Bank of England appoints foreigner as chief, first time in 300 years(update)

The first foreigner in more than 300 years to be named chief of the Bank of England. This is an undated picture showing Mark Carney. - EPA

LONDON/OTTAWA: Britain named Canadian central bank chief Mark Carney on Monday to head the Bank of England, springing the surprise choice of a foreigner to push reform of its troubled financial system.

A former Goldman Sachs investment banker who at the Bank of Canada guided the Canadian economy through the global economic crisis, Carney will succeed Mervyn King who retires in July.

Carney, who already plays a leading role in setting global banking rules, defended his departure from Canada and signaled that bigger problems awaited him in London.

"I'm going to where the challenges are greatest," he told an Ottawa news conference, stressing the need to "rebalance" the economy which has relied heavily on a financial services sector hit by huge losses and scandals.

"It's very important for the global economy that the UK does well, that it succeeds in this rebalancing of their economy, that the reform of the British financial system is completed," he said.

Carney will become the first non-British head of the central bank in its 300-year history, beating hot favorite BoE deputy governor Paul Tucker to the post, which will pay a salary of 624,000 pounds ($1 million). The Bank of Canada does not disclose Carney's exact salary but says he is paid in a range equivalent to US$436,200-$513,000.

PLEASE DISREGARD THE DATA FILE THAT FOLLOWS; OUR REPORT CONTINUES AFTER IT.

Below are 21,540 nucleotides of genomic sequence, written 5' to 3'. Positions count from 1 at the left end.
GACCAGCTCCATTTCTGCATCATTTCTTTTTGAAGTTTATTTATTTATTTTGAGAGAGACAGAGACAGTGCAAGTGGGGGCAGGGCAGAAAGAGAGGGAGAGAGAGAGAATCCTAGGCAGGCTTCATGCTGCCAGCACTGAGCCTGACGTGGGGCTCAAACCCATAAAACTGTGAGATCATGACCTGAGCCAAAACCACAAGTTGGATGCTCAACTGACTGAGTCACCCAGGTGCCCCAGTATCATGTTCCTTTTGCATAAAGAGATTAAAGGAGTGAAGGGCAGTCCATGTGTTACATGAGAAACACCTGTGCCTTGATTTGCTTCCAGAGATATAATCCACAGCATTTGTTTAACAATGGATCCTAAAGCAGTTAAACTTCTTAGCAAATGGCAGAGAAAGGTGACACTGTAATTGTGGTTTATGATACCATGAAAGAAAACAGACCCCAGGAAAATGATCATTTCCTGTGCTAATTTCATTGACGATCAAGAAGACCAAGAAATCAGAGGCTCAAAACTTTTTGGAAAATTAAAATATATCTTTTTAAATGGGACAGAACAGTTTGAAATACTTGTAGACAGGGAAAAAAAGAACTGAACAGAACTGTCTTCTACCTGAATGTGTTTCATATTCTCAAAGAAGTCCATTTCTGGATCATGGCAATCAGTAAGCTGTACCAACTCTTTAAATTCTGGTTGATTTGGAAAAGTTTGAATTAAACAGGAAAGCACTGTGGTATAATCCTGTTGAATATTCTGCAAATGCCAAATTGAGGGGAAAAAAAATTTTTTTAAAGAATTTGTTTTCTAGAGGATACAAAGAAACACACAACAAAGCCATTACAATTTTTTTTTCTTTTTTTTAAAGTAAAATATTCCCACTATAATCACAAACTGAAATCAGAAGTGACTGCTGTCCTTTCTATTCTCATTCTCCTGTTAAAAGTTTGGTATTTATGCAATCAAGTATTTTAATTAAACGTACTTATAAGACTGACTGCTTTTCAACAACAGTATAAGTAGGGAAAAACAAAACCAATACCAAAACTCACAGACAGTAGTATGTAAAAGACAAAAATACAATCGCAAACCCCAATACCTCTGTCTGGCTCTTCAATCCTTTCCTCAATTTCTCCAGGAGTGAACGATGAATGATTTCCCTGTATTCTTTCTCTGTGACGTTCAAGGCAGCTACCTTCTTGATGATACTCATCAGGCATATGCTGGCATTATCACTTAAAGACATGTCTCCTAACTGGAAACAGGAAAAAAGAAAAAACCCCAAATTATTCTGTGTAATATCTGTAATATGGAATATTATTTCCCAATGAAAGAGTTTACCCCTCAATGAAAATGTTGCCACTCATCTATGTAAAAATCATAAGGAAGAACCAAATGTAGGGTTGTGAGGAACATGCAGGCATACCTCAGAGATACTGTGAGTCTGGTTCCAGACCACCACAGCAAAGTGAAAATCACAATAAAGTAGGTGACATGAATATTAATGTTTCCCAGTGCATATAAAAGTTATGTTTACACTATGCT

During the crisis, Carney helped to make Canada's recession one of the shallowest of the world's richest nations. No Canadian bank needed government help, and the country recovered all the jobs it lost in the downturn relatively rapidly.

By contrast, Britain had to bail out Royal Bank of Scotland and Lloyds Banking Group, and the world's sixth-largest economy is still struggling to achieve growth four years after the crisis broke.

Carney, 47, will remain as head of the Financial Stability Board (FSB), a Basel-based body that sets global banking rules, when he moves to London next year, although the Bank of Canada itself does not regulate the country's banks.

"I believe he will bring the strong leadership and external experience that the Bank (of England) itself needs as it takes on its heavy new responsibilities for regulating our banking system," Chancellor of the Exchequer George Osborne, the finance minister, told parliament in announcing the appointment.

Carney will stay at the Bank of Canada through May, and starts at the Bank of England in July. He will serve a five-year term, rather than the eight years that had been expected for the next BoE governor.

From next year the BoE will take charge of British financial regulation, almost doubling its size. This boosted the case for a governor with strong management skills and financial market experience, rather than someone in King's academic mould.

Carney's past as a Goldman Sachs investment banker has been a double-edged sword, as he fought to prove his loyalties lie with ordinary citizens, not his high-flying banker ex-colleagues. He clashed memorably last year with JPMorgan Chase & Co Chief Executive Jamie Dimon in Washington, when the U.S. banker argued against new regulations for the financial sector.


Carney also courted controversy in August when he accused Canadian firms of sitting on piles of "dead money", rather than investing it. Large British companies also have money to invest, but little appetite to do so at a time of strong economic risks.